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The pound, U.K. stocks and British government bond yields would all likely plunge should the country leave the European Union without a deal on Oct. 31.
Sterling would drop to $1.11 from a current level of around $1.23, according to a Bloomberg News survey of 18 foreign-exchange strategists and investors, while a rush toward the safety of government debt could drive bond yields to record lows. Bloomberg Intelligence forecasts a 13% slide in the fair value of the FTSE 100 index over 12 months in the event of a no-deal Brexit.
“If we know beforehand, then the pound will be selling off in advance and Oct. 31 may not be that big a deal,” Kenneth Broux, a strategist at Societe Generale SA, said in written comments. “If this goes down to the wire on the 30th because of a legal procedure and markets are kept waiting, the one-day or one-week shock will be greater.”
Market participants still don’t see much chance of a no-deal outcome, taking the view that either Parliament or the courts will step in to block Prime Minister Boris Johnson from his vow of delivering Brexit “do or die.” Yet with less than a month until the deadline, the market is left with the possibility of three drastically differing outcomes -- deal, no deal or extension. Here’s a summary of what investors and analysts are saying about them:
Should the U.K. leave the EU without a deal, the inverse relationship between the pound and the FTSE 100 index is likely to break down, according to Trevor Greetham, head of multi-asset at Royal London Asset Management. International stocks are seen slumping along with domestically-focused companies and sterling, while the immediate outlook for gilts is unclear.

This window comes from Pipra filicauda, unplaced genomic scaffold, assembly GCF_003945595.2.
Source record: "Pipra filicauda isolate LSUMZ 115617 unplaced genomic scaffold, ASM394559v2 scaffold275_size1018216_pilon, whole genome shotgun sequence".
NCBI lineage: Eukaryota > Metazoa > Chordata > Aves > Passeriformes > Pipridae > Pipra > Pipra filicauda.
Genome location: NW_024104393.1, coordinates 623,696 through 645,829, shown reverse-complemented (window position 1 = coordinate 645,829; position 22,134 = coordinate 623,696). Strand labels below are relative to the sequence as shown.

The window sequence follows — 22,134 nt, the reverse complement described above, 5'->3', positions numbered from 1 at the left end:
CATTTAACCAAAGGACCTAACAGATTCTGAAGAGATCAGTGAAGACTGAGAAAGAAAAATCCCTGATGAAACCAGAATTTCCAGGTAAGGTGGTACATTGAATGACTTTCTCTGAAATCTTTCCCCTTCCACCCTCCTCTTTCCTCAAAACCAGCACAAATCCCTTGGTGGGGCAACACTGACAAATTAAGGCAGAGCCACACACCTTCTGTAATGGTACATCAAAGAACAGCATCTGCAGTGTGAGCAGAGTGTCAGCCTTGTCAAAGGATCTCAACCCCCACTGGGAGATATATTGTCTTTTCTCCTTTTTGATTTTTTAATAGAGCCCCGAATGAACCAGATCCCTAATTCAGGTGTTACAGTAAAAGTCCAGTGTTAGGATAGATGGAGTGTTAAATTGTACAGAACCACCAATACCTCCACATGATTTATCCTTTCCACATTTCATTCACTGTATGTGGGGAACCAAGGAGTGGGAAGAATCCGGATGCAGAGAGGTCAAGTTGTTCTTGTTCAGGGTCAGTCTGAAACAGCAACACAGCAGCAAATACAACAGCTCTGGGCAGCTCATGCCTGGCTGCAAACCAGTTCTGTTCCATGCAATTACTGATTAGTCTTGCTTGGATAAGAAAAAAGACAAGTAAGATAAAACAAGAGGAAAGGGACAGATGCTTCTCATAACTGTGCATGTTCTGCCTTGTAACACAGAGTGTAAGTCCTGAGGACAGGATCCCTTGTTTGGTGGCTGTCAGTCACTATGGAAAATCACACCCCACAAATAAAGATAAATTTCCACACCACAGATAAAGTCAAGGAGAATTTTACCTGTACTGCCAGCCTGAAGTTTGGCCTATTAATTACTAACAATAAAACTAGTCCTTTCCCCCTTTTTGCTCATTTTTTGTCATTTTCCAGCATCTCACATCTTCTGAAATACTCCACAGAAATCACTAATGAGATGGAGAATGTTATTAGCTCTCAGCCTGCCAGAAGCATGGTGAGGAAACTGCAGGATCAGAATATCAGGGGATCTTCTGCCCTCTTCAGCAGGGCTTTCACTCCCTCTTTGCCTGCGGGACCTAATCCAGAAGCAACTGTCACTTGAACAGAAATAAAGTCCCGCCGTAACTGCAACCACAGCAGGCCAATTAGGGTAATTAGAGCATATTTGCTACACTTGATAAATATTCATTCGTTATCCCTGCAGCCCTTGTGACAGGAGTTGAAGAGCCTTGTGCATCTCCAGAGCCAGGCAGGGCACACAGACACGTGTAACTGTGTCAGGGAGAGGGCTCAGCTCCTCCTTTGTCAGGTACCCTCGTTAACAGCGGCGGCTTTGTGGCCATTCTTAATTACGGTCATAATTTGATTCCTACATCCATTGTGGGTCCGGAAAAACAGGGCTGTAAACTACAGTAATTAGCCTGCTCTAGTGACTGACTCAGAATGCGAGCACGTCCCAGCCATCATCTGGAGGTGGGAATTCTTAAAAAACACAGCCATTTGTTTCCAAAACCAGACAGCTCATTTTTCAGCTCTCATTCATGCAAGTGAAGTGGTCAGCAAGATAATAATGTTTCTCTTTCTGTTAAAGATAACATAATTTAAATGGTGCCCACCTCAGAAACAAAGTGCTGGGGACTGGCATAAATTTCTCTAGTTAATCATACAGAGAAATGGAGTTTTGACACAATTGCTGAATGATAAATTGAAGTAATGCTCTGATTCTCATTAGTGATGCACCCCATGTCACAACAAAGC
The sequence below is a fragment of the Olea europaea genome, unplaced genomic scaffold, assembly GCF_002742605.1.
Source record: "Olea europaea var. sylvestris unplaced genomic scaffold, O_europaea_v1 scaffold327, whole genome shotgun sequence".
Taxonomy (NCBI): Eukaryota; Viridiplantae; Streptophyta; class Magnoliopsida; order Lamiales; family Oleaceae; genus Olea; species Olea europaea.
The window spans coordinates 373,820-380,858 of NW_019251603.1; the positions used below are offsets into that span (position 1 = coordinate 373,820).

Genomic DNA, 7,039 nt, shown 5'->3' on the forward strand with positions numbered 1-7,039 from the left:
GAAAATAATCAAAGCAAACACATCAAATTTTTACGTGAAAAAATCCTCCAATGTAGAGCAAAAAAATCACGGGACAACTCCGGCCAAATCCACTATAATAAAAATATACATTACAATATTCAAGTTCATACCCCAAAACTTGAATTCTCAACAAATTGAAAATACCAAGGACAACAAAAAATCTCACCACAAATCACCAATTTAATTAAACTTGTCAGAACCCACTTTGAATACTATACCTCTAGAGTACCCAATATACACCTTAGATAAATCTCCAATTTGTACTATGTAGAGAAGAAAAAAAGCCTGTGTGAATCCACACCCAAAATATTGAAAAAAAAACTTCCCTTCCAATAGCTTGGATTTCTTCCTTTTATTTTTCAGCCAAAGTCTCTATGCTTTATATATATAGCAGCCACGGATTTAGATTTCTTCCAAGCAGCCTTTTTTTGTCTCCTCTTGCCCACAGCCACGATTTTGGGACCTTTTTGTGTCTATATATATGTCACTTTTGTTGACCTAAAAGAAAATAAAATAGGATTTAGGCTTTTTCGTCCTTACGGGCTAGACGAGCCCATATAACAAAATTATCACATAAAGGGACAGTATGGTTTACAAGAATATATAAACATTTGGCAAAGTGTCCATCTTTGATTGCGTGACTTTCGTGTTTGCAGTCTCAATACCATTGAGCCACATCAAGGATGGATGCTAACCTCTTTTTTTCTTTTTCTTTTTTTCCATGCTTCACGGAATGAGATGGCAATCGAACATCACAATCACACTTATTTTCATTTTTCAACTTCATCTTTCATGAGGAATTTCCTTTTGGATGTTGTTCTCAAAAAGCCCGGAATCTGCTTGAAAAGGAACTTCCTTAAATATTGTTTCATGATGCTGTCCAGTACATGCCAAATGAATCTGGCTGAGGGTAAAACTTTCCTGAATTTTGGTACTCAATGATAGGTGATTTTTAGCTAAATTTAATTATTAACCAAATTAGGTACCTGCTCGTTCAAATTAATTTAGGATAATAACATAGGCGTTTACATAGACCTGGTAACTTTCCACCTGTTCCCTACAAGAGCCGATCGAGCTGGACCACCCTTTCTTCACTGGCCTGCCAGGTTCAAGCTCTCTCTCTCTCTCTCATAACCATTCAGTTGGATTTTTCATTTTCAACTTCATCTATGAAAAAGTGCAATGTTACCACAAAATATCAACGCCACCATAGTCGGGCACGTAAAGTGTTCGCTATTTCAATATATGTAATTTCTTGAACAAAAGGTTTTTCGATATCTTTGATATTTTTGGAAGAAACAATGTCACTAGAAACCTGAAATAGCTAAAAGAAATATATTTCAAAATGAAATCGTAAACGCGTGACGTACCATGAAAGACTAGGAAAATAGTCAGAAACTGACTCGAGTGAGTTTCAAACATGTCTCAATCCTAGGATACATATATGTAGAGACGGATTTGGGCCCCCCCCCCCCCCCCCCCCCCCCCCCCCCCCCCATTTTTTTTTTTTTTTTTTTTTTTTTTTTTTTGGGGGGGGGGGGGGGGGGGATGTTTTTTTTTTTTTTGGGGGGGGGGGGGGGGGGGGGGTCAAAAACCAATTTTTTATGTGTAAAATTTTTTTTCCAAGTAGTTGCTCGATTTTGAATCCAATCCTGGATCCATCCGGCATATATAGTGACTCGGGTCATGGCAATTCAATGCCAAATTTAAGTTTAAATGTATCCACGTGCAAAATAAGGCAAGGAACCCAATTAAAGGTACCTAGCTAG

Despite its international make-up, the FTSE 100 is still the index most exposed to the U.K. among the key benchmarks tracked by foreign investors, Greetham said in a telephone interview.“So if you’re trying to reduce your U.K. exposure as a foreign investor, you would be selling the FTSE at the same time as pulling money out of the pound.”A Morgan Stanley simulation forecasts 3%-5% short-term downside for U.K. blue chips in a no-deal divorce.The heightened political uncertainty would probably outweigh the positive impact of a weaker currency that enhances the value of overseas earnings.The domestic-focused FTSE 250 would drop the most though, taking an 8%-12% hit, economists and strategists including Daniele Antonucci wrote on Sept. 30.“A headline like a no-deal Brexit probably does mean that in those first couple of days, there’s a risk-off sentiment globally,” Andrew Millington, head of U.K. equities at Aberdeen Standard Investments, said by phone.Even so, with unchanged fundamentals and a central bank that’s likely to be supportive of the economy, stocks would recover over the longer term.The “knee-jerk” reaction in the pound to a no-deal would probably see it drop to $1.10-$1.15, said Stephen Gallo, head of European currency strategy at BMO Capital Markets.According to Jane Foley, head of currency strategy at Rabobank, such an outcome isn’t priced in to the pound.“If we do have a hard Brexit we will see a very strong initial tumble in sterling. Among sterling-based investors, there would be a movement towards gilts and away from equities.”